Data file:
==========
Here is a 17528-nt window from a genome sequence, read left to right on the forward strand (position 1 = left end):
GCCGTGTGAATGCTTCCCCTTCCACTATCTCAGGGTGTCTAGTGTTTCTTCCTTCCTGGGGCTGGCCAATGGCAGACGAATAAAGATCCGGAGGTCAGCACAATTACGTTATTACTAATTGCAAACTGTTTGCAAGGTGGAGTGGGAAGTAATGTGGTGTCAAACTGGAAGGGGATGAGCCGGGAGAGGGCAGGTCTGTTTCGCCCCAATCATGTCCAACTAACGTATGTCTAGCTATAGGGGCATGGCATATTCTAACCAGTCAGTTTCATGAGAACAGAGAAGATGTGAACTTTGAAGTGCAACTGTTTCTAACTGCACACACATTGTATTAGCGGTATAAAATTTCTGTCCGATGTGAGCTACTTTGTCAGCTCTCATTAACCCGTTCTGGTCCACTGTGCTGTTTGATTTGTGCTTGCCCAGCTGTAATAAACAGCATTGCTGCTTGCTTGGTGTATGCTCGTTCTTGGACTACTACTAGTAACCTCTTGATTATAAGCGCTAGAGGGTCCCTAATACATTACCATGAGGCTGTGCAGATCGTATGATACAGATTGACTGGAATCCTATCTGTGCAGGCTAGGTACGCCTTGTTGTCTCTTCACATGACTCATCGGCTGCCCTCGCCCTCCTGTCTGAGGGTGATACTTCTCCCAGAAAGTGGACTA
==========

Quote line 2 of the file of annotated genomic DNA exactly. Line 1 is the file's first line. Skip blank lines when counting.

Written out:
GCCGTGTGAATGCTTCCCCTTCCACTATCTCAGGGTGTCTAGTGTTTCTTCCTTCCTGGGGCTGGCCAATGGCAGACGAATAAAGATCCGGAGGTCAGCACAATTACGTTATTACTAATTGCAAACTGTTTGCAAGGTGGAGTGGGAAGTAATGTGGTGTCAAACTGGAAGGGGATGAGCCGGGAGAGGGCAGGTCTGTTTCGCCCCAATCATGTCCAACTAACGTATGTCTAGCTATAGGGGCATGGCATATTCTAACCAGTCAGTTTCATGAGAACAGAGAAGATGTGAACTTTGAAGTGCAACTGTTTCTAACTGCACACACATTGTATTAGCGGTATAAAATTTCTGTCCGATGTGAGCTACTTTGTCAGCTCTCATTAACCCGTTCTGGTCCACTGTGCTGTTTGATTTGTGCTTGCCCAGCTGTAATAAACAGCATTGCTGCTTGCTTGGTGTATGCTCGTTCTTGGACTACTACTAGTAACCTCTTGATTATAAGCGCTAGAGGGTCCCTAATACATTACCATGAGGCTGTGCAGATCGTATGATACAGATTGACTGGAATCCTATCTGTGCAGGCTAGGTACGCCTTGTTGTCTCTTCACATGACTCATCGGCTGCCCTCGCCCTCCTGTCTGAGGGTGATACTTCTCCCAGAAAGTGGACTA